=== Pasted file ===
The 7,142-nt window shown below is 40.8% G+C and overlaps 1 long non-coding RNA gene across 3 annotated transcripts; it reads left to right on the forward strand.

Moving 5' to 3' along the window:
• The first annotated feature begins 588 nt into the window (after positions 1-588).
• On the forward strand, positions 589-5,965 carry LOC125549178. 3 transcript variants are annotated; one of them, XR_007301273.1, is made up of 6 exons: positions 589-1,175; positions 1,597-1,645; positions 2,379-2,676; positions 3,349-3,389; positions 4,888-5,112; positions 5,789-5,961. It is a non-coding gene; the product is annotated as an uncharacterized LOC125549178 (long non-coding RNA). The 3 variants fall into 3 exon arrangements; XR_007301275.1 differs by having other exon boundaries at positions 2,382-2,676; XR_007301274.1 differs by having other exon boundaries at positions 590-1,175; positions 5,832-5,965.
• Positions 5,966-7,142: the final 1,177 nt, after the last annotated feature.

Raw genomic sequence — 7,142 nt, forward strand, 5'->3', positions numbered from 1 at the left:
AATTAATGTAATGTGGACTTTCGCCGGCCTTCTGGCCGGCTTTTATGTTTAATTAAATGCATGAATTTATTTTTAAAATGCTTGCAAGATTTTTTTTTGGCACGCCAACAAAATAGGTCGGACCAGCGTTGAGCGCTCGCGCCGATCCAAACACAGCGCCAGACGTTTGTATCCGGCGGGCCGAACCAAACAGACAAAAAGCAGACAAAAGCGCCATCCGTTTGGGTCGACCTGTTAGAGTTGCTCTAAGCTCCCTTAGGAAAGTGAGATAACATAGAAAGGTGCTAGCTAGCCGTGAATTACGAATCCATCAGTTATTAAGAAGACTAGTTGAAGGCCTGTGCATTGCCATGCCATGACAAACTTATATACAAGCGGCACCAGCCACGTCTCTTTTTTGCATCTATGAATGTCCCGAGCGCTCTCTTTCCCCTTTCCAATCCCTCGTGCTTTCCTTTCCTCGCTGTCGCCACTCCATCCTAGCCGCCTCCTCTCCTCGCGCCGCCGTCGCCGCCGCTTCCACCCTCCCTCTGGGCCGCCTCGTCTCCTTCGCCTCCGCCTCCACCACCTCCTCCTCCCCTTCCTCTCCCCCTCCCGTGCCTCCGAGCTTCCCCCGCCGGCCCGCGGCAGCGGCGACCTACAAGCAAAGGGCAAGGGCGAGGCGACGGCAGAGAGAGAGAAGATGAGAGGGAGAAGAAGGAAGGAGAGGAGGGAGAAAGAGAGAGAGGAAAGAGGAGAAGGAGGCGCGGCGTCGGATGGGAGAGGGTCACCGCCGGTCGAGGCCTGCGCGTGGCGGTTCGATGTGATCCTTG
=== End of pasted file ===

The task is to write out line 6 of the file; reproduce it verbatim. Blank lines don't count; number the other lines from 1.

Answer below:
Raw genomic sequence — 7,142 nt, forward strand, 5'->3', positions numbered from 1 at the left: